In that situation, my cousin and I continued to talk as we waited to order. It took a while, but we ordered. The owners of the business were really cool. It was just the people in that place that heightened the tension.

But never once did we think they were thinking, "N--, don't you come up in here.". Not once. But then again, my cousin told me that there were places in my mother's home town where the black folks that lived there were not welcome--since the time of Jim Crow. You'd be asking for a death wish if you wanted to go there. It was near the lynching tree that had seen its share of flesh.



Sometimes. But only when the black folk walking are homeless or quite obviously ghetto. I've witnessed black folk do the same thing. I've witnessed white folk do it when other white folk walk by who quite obviously are homeless or look ghetto.


That is the truth. That tells you that there are bad and good people in all races. But, there are some white people who can't tell the difference. All Black people are bad to them. Those are the ones I mean. You could be wearing Prada and have your Pekinese in your big Chanel bag. To some white people, they still think, criminal, hooker, drug dealer. They're so blind that the dress code or the behavior of a Black person doesn't compute. As a result, they scream bloody murder to get the cops to arrest you.

I've seen black people do the same thing. But they are more subtle about "protecting themselves". They don't make it a drama situation like white folk. Some white people deserve an Oscar after they put on their "scared white person in trouble" performance. Especially in big cities.


No, it's simple. More whites can afford the homes in those gated communities. Believe me, the people in those homes live behind their gates not to protect them from the big bad black people. It's the big bad teen and pre-teens who are out experiencing the world without much understanding of respect. Have you ever met a family from one of those homes. They are all registered here on ATS. Most are just unreasonably paranoid.



I agree and disagree with you here. I agree that more whites can afford homes in "gated communities". However, I think that they do move there to shut themselves away from all that "multiculturalism" happening on the outside. They are sick of trying to be nice and accepting of other people. And they don't want to "feel guilty" anymore. So, they are moving into their own high class ghetto where they can deal with people like themselves.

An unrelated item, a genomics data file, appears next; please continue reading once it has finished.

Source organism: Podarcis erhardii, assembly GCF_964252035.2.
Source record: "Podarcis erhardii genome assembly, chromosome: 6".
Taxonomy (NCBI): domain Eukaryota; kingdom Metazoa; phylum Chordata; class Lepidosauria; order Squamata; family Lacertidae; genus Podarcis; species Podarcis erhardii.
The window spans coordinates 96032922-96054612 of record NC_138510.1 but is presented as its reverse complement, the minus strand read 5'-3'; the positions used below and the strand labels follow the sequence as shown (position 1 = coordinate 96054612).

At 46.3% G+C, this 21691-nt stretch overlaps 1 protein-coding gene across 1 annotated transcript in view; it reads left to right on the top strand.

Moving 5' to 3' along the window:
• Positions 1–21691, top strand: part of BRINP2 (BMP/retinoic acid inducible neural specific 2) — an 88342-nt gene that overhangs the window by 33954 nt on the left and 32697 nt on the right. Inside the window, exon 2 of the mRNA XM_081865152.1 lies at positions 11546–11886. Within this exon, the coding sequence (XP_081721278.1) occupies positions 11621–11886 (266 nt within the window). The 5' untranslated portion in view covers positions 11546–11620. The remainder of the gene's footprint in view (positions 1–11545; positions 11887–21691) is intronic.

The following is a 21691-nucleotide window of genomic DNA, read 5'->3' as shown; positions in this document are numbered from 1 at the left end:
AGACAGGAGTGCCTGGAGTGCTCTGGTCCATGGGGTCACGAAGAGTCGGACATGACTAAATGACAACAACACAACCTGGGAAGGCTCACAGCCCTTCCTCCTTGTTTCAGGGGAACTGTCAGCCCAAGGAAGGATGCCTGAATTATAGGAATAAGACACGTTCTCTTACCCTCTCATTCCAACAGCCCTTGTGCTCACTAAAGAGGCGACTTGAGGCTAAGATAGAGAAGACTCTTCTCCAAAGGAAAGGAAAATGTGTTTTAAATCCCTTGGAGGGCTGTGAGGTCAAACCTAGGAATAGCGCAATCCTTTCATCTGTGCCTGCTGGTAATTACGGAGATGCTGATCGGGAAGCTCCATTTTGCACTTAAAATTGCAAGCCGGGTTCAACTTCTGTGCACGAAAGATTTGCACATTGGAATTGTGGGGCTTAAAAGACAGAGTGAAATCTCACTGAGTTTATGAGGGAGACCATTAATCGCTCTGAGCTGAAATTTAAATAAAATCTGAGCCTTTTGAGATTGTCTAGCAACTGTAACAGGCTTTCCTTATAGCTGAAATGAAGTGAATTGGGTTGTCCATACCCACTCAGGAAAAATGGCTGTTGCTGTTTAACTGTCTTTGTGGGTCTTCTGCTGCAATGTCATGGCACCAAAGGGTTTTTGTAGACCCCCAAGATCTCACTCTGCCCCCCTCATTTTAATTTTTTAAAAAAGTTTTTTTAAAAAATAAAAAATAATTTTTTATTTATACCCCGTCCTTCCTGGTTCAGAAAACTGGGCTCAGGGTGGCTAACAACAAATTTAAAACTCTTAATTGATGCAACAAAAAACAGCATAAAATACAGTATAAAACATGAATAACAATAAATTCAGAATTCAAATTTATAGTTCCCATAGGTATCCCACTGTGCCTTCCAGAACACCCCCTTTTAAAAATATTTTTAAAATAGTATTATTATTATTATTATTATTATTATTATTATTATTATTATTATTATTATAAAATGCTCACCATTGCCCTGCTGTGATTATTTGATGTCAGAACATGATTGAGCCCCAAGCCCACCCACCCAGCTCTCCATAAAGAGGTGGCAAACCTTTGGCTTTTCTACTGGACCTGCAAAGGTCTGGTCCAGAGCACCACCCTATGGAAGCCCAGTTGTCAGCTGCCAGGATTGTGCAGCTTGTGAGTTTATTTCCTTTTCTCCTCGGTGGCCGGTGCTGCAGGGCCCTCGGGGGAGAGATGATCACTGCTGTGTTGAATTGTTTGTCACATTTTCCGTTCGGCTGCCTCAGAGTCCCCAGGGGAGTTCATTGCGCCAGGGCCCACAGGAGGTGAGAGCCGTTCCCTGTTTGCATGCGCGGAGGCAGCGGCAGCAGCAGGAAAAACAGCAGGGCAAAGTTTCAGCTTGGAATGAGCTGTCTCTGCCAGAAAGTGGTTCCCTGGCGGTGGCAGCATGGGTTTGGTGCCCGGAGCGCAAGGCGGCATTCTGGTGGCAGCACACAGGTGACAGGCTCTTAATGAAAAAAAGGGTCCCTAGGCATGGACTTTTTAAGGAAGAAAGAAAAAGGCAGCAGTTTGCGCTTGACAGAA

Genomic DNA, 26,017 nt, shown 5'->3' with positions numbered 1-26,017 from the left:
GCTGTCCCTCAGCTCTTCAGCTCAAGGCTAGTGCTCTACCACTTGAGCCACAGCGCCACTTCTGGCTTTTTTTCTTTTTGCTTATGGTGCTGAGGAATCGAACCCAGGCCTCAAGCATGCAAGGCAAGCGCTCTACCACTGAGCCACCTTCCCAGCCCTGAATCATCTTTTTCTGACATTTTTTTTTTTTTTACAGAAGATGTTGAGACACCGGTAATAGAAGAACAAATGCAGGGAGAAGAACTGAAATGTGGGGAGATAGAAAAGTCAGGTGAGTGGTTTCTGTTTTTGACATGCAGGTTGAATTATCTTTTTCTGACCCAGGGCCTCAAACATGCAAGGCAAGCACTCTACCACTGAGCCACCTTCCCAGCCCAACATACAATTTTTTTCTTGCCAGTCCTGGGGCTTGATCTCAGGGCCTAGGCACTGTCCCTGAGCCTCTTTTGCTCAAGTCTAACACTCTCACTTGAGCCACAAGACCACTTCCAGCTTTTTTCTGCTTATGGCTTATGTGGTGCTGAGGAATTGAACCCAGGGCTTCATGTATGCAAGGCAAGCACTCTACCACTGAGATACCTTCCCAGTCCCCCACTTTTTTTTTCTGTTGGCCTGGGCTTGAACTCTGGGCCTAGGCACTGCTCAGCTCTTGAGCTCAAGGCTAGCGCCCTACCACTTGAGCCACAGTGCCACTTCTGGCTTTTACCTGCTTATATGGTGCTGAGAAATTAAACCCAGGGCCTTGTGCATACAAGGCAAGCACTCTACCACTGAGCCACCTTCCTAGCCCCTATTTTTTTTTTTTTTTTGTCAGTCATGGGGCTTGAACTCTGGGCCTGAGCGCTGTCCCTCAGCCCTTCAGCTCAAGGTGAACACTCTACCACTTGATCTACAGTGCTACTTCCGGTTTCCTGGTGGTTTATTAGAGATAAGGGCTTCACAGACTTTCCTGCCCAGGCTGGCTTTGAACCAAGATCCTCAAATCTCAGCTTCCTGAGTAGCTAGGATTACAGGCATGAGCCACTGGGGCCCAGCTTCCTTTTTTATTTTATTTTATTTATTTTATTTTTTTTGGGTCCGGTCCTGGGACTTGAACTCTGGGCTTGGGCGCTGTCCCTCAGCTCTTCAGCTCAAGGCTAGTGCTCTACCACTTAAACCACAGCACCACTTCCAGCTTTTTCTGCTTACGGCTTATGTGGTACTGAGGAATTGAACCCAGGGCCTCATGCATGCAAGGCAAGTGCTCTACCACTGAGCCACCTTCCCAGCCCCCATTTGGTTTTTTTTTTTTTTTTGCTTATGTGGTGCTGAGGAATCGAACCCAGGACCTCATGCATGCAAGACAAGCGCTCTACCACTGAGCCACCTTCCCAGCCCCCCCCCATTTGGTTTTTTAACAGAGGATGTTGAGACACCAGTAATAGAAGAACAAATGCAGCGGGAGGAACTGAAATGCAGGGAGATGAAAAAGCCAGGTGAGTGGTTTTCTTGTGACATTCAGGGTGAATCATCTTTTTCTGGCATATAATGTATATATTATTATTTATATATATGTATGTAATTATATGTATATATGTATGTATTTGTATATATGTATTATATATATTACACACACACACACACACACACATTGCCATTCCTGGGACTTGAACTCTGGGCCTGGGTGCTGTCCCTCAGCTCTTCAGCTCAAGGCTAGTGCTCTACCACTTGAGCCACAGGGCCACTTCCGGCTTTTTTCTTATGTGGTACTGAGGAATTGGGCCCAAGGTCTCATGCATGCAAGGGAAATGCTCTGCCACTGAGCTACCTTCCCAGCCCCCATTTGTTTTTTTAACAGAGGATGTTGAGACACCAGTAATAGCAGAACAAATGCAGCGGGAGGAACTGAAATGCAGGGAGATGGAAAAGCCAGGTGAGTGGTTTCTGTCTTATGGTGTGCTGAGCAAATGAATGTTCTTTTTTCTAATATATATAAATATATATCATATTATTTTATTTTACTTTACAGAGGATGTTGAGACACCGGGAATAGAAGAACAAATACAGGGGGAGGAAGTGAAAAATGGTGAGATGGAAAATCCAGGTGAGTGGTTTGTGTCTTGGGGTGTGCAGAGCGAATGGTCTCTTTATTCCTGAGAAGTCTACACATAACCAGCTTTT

And yes, I have met and know people who live in those gated communities as well as their kids. They have a particular attitude that is really obnoxious at times because they do fear the encroachment of space by those "not like them". They are pleasantly polite, but highly discriminating. And because there isn't anyone who changes their attitudes about other races, they will continue to think in the same way and pass it on to their kids while making as much money as they can. But, I always think that the people I know who live in those places are disatisfied with their lives because they are trying too hard to "keep up with the Joneses".

Gang members and other unsavory persons are child's play compared to their children. Their kids grow up with a narrow view of the world. And then out of that crop you get the Kip Kinkles, Dylan Klebolds and Eric Harrises that will commit acts of terrorism by shooting up their classmates. And those who don't create their own economy in the ghetto getting heroin and coke.

Then the judges don't prosecute them and instead put them into rehab or counseling. Or worse, they get probation because of their mothers' pleas of denial, "Johnny doesn't have a horrible bone in his body. He's not a killer." Go Figure.

Talk about bad behavior.








[edit on 21-8-2006 by ceci2006]



posted on Aug, 21 2006 @ 01:59 AM
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Originally quoted by donwhite

The blacks I interviewed never evaluated a person by their physical appearance, what he or she wore, where he or she lived, or by how much money he or she had. Whites, OTOH, seemed to have no other standards to measure a person’s worth. The first words, "he/she is good looking!" And it got worse from there. Never did I hear, “trustworthy,” or “reliable” or “generous.” I find that both curious and revealing.



To tell you the truth, don, I think that there is a difference here. For all the Black people I know, when we are in a business situation, we don't express trivialities. In public, not one African-American I am familiar with has ever expressed their feelings based on personality because they are too involved in getting the matter solved. And that is because we are sensitive to the fact that if we don't mean business our matters won't be solved at all. Furthermore, if we did take issues of personality into a place of professionalism, then the stereotypes against us of not being "businesslike" would be further ingrained in the mind of the person (who was conducting the matter at hand).

Maybe it is because most Black people have been jerked around by businesspeople. So, when there are such matters at hand, they don't beat around the bush. They want things done down the line without any pussyfooting around.